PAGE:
Texas-based songwriter and vocalist Ishi, aka J.T. Mudd, released his third album, Sweet Gold, via Icons Creating Evil Art.
Speaking about the album, Ishi says, “‘Sweet Gold’ is my third album, and it has been in the works for the past two years. I haven’t released a full length in over seven years and honestly could have done so. I had the material, but it did not feel right. I’m glad I took the time to wait and to allow this record to come to life.”
On Sweet Gold, Ishi fuses indie-pop, synth-pop, hip-hop, jazz, and soul into aurally pleasing songs. Featured contributors encompass Medicine Man Revival, Nia Brock, Keite Young, and Cure for Paranoia.
Comprising 14-tracks, entry points on the album include “Not My Girl,” a stylish blend of hip-hop and smouldering R&B textures, topped by silky-smooth vocals. “Lo-fi Love Affair” rolls out on jazz-laced savours with tasty R&B aromas imbuing the tune with low-slung gleaming surfaces.
Fusing soft synth-pop and hints of new wave flavours, “Timeless” glides forth on a finessed rhythm, while gentle sonic coruscations imbue the tune with plush waves of indulgent colours. “Clouds of 9,” featuring King Kie, offers delicate surfaces of indie-pop, along with sighing vocal harmonies, velvety and bewitching.
The final track, “How Bout You,” amalgamates a mellow acoustic guitar with cashmere synth tendrils while glossy vocals imbue the lyrics with gentle longing.
Sumptuous vocals riding lo-fi harmonics rippling with subtle nuances invests Sweet Gold with gilded, prismatic hues. Sans an inferior track, Sweet Gold is simultaneously alluring and captivating.
XS Noize spoke with Ishi to discover the inspiration for Sweet Gold, his primary influences, and his use of emotion in the process of creation.
What inspired your new album Sweet Gold?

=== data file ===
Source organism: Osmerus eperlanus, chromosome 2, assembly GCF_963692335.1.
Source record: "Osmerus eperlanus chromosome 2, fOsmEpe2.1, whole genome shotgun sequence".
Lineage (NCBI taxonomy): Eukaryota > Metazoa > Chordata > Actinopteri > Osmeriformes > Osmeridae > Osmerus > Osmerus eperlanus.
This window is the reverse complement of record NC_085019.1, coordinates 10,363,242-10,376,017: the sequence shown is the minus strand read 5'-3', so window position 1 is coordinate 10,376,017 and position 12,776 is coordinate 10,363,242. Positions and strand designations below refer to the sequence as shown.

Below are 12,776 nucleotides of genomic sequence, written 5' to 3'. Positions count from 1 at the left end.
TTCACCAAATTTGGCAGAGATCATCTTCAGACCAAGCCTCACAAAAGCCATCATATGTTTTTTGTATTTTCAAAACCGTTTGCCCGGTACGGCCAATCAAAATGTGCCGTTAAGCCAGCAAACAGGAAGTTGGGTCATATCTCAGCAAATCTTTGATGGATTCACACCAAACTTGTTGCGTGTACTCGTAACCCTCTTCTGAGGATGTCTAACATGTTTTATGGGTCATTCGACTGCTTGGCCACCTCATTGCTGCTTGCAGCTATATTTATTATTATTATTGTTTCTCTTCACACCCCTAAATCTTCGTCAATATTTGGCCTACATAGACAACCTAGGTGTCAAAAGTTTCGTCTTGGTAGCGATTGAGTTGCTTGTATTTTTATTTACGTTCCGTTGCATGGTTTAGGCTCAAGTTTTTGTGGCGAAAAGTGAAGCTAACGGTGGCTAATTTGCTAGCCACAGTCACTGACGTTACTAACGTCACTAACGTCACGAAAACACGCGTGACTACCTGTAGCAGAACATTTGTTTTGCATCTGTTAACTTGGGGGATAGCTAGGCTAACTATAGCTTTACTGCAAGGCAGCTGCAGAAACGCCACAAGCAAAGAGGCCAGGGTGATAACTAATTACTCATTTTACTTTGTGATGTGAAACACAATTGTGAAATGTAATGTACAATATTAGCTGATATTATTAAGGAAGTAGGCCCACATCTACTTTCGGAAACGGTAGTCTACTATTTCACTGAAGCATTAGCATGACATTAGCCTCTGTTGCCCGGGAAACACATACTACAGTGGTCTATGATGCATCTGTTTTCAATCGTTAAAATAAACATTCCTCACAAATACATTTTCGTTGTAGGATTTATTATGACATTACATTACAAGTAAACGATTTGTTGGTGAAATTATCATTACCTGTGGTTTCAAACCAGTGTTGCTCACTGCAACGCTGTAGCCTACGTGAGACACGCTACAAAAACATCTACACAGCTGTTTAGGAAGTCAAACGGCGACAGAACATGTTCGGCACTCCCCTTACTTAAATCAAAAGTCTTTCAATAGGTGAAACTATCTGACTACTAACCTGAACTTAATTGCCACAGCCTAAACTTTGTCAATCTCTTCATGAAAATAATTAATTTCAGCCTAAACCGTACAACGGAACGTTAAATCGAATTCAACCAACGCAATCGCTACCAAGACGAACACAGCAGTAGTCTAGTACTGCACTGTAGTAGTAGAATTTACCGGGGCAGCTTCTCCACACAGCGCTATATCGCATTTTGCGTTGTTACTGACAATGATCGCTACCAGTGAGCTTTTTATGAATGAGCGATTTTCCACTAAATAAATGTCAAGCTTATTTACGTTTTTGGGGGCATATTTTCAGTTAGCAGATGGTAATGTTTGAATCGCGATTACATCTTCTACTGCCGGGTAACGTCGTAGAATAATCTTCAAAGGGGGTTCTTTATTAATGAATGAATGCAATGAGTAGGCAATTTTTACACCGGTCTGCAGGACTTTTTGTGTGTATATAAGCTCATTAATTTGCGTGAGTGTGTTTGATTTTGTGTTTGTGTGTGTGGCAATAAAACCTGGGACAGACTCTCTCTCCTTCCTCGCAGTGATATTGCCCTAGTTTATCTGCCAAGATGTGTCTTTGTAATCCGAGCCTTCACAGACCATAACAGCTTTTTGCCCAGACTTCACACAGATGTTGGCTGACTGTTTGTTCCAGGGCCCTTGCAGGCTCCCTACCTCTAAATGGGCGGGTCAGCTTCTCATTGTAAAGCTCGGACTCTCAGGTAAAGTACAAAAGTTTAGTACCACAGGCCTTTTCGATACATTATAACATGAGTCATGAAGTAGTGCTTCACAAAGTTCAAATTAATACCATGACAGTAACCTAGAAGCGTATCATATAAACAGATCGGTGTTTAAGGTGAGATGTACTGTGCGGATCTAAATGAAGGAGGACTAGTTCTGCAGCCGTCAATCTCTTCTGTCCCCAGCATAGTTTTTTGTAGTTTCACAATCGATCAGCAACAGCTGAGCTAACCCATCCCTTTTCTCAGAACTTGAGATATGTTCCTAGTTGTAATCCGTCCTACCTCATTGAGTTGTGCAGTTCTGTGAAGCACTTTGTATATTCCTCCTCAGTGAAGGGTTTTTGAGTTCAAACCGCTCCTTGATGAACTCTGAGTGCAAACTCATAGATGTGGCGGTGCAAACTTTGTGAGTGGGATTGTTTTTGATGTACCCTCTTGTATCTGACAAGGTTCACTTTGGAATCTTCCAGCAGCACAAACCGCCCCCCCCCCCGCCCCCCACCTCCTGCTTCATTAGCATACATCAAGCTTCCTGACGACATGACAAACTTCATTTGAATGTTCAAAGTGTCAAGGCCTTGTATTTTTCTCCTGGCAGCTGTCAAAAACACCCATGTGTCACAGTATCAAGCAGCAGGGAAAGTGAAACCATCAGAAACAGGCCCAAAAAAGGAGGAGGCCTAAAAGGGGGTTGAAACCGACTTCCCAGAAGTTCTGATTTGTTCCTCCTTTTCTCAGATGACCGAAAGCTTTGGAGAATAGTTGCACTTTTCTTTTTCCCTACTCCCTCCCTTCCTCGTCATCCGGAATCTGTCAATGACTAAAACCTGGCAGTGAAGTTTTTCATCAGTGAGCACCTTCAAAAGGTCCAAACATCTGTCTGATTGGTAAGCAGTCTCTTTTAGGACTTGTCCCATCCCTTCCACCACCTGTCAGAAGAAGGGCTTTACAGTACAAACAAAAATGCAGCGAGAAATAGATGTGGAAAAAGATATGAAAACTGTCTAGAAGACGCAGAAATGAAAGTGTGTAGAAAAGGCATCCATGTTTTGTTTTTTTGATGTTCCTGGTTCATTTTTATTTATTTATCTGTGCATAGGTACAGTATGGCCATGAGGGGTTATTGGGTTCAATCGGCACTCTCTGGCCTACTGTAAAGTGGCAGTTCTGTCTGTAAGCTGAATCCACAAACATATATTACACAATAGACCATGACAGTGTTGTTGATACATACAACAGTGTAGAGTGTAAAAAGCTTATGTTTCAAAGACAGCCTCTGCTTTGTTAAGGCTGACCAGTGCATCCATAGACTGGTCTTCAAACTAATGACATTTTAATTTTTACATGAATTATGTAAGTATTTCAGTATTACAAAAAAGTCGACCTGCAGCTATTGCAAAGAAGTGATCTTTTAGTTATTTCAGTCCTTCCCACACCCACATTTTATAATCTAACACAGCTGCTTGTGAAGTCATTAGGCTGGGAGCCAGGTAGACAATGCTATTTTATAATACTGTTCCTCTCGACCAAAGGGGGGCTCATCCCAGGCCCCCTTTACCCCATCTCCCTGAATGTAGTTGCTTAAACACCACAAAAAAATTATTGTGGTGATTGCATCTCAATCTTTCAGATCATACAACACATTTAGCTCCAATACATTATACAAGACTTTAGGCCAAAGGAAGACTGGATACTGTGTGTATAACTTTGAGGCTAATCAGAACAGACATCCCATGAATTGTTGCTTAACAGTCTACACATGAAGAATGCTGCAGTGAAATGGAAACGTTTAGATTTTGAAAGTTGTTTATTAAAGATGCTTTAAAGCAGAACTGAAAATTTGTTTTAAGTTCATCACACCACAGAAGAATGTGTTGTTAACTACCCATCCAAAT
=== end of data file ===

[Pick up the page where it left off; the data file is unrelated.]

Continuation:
Basically, after my second record, I started DJing a lot more and was spinning a lot of top 40, hip hop and R&B. So that inspired me to give it a shot at making an album myself.
What got you into music?
At a young age growing up on MTV, and what was a true spark was watching Michael Jackson perform at the Grammy’s. I picked up my first guitar at 15 and started on bass. Once I [picked that up, it all made sense and started some punk rock bands and here we are.
Which singers/musicians do you count as influencing your sound?
Michael Jackson, Prince, and Fugazi.
Did your sound develop naturally over time, or did you push it deliberately in a specific direction?
This record was definitely about having a vision of exploring hip-hop, and then the flood gates opened, and it came out surprisingly easy and naturally.
Which artists, in your opinion, are killing it right now?
Jungle, Still Woozy, Maceo Plex and Galamatias
What inspires your writing? Do you draw inspiration from poems, music, TV, or other media?
A dope beat and bass always get the creative juices going, and producers are receptive to my feelings and emotions and always try to be mindful of that and tap into those emotions.
I get a spark if I hear music, which would probably be the most. As far as TV, screenplay, and dialogue get me going.
What can you share about your writing process?
Some of the best songs I have written have started acoustically, and then I try to transpose them into some electronic production.
That is kind of how I prefer to write. It can start from a melody that comes to my mind or a beat one of my producers, or I make. Try not to limit me in one way so I can be the most productive.
What can your fans expect over the next six months? New material? Live gigs?
Live gigs, more music videos, and some more remixes.